• insulin
    • glucagon
  7. When blood glucose rises above hte set point, release of __ triggers uptake of glucose from the blood, decreasing the blood glucose concentration.
  8. When blood glucose drops below the set point, the release of __ promotes the release of glucose into the blood, increasing the blood glucose concentration. Because __ and __ have opposing effects, the combined activity of these wo hormones tightly controls the concentraiton of glucose int he blood.
    • glucagon x2
    • insulin
  9. __ and __ are produced int eh pancres. Scattered throughout the pancreas are clusters of endocrine cells known as the __. Each islet has __, which make glucagon, and __ which make insulin. Like all hormones, __ and __ are secreted into the interstitial fluid and enter hte circulatory system.
    • glucagon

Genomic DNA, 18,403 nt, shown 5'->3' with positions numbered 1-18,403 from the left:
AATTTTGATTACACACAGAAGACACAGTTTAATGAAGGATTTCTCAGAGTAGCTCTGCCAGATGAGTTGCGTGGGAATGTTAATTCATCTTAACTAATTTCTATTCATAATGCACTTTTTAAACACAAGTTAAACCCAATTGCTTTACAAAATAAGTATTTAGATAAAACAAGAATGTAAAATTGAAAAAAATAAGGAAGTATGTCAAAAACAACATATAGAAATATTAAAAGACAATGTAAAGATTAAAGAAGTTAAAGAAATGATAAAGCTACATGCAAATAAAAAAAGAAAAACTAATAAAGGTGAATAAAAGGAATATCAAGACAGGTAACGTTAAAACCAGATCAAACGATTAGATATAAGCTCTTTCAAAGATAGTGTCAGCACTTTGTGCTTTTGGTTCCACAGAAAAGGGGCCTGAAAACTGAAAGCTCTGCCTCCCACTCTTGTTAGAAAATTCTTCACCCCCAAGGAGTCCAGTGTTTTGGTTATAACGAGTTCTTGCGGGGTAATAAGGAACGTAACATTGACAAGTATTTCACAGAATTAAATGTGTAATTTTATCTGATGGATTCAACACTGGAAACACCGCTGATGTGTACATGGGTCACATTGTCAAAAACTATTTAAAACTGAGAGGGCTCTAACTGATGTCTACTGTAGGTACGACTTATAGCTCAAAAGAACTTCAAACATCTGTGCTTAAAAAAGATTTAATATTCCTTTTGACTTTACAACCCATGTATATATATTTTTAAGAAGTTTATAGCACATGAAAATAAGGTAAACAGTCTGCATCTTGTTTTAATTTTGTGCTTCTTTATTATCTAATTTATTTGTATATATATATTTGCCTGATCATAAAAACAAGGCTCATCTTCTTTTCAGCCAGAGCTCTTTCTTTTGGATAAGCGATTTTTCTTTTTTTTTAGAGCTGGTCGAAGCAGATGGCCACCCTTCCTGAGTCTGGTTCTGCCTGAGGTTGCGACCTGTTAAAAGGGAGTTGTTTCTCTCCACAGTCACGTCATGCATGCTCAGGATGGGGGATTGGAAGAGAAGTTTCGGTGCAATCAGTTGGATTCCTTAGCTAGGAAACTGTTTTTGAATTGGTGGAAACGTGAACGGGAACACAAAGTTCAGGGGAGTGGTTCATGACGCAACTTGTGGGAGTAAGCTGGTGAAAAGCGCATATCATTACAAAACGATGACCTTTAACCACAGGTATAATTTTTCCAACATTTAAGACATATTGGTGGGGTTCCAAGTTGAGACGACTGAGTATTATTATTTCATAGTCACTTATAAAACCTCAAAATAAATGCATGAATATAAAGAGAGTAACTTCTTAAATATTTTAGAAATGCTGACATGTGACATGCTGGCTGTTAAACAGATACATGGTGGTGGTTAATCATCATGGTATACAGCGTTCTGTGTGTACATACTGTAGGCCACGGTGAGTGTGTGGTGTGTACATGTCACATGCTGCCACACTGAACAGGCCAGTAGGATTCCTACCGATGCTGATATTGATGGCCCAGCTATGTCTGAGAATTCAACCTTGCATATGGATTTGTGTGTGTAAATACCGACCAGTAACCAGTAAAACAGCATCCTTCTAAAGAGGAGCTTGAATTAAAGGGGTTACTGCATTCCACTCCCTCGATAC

• insulin
    • islets of Langerhans
    • alpha cells
    • beta cells
    • glucagon
    • insulin
  10. Overall, hormone-secreting cells make up only 1-2% of hte mass of the pancreas. Other cells in the pancreas produce and secrete __ ions and digestive enzymes. These secretions are released into small ducts that empty into the __, which leads to the small intestine. Thus, the pancreas is both an __ gland and an __ gland with functions in the endocrine and digestive systems.
    • bicarbonate
    • pancreatic duct
    • endocrine
    • exocrine
  11. __ lowers bllod glucose levels by stimulating nearly all body cells outside the brain to take up glucose from the blood. __ also decreases blood glucose by slowig glycogen breakdown in the liver and inhibiting the conversion of amino acids and glycerol from fats to glucose.
    insulin x2
  12. __ influences blood glucose levels through its effects on target cells in the liver. The liver, skeletal muscles, and adipose tissues store large amonts of fuel. the liver and muscles store sugar as glycogen, whereas cells in adipose tissue convert sugars to fat. Of these tissues, only those in the liver are sensitive to __. When the blood glucose level decreases to or below the set point, __ signals the liver cells to increase glycogen hydrolysis, convert amino acids and glycerol to glucose, and release glucose into the bloodstream. The net effect is to restore the blood glucose level to the set point.